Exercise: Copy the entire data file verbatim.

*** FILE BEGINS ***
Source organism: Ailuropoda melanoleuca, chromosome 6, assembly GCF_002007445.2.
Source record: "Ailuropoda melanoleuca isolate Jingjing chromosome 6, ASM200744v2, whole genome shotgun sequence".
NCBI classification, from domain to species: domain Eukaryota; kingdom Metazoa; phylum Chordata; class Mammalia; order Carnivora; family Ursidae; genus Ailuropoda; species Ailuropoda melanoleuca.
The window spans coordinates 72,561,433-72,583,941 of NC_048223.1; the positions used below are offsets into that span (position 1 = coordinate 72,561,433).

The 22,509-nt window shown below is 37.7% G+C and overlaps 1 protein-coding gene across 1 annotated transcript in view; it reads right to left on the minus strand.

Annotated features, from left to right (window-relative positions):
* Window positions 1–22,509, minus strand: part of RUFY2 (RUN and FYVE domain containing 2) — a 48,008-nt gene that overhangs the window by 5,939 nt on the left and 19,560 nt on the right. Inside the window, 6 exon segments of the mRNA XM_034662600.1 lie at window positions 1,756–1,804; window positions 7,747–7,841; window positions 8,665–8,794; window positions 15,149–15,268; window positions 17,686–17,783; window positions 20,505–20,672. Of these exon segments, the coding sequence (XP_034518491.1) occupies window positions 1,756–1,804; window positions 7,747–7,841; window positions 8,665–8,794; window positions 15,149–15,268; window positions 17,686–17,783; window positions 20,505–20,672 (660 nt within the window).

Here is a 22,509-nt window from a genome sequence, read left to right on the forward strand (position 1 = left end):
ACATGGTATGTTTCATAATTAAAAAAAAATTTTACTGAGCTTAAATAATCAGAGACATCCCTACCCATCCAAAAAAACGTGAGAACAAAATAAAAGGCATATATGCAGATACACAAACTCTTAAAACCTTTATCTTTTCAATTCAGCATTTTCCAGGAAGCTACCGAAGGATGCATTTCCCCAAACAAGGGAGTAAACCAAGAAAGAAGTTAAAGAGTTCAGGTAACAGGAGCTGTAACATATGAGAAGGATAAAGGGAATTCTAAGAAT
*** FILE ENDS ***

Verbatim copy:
Source organism: Ailuropoda melanoleuca, chromosome 6, assembly GCF_002007445.2.
Source record: "Ailuropoda melanoleuca isolate Jingjing chromosome 6, ASM200744v2, whole genome shotgun sequence".
NCBI classification, from domain to species: domain Eukaryota; kingdom Metazoa; phylum Chordata; class Mammalia; order Carnivora; family Ursidae; genus Ailuropoda; species Ailuropoda melanoleuca.
The window spans coordinates 72,561,433-72,583,941 of NC_048223.1; the positions used below are offsets into that span (position 1 = coordinate 72,561,433).

The 22,509-nt window shown below is 37.7% G+C and overlaps 1 protein-coding gene across 1 annotated transcript in view; it reads right to left on the minus strand.

Annotated features, from left to right (window-relative positions):
* Window positions 1–22,509, minus strand: part of RUFY2 (RUN and FYVE domain containing 2) — a 48,008-nt gene that overhangs the window by 5,939 nt on the left and 19,560 nt on the right. Inside the window, 6 exon segments of the mRNA XM_034662600.1 lie at window positions 1,756–1,804; window positions 7,747–7,841; window positions 8,665–8,794; window positions 15,149–15,268; window positions 17,686–17,783; window positions 20,505–20,672. Of these exon segments, the coding sequence (XP_034518491.1) occupies window positions 1,756–1,804; window positions 7,747–7,841; window positions 8,665–8,794; window positions 15,149–15,268; window positions 17,686–17,783; window positions 20,505–20,672 (660 nt within the window).

Here is a 22,509-nt window from a genome sequence, read left to right on the forward strand (position 1 = left end):
ACATGGTATGTTTCATAATTAAAAAAAAATTTTACTGAGCTTAAATAATCAGAGACATCCCTACCCATCCAAAAAAACGTGAGAACAAAATAAAAGGCATATATGCAGATACACAAACTCTTAAAACCTTTATCTTTTCAATTCAGCATTTTCCAGGAAGCTACCGAAGGATGCATTTCCCCAAACAAGGGAGTAAACCAAGAAAGAAGTTAAAGAGTTCAGGTAACAGGAGCTGTAACATATGAGAAGGATAAAGGGAATTCTAAGAAT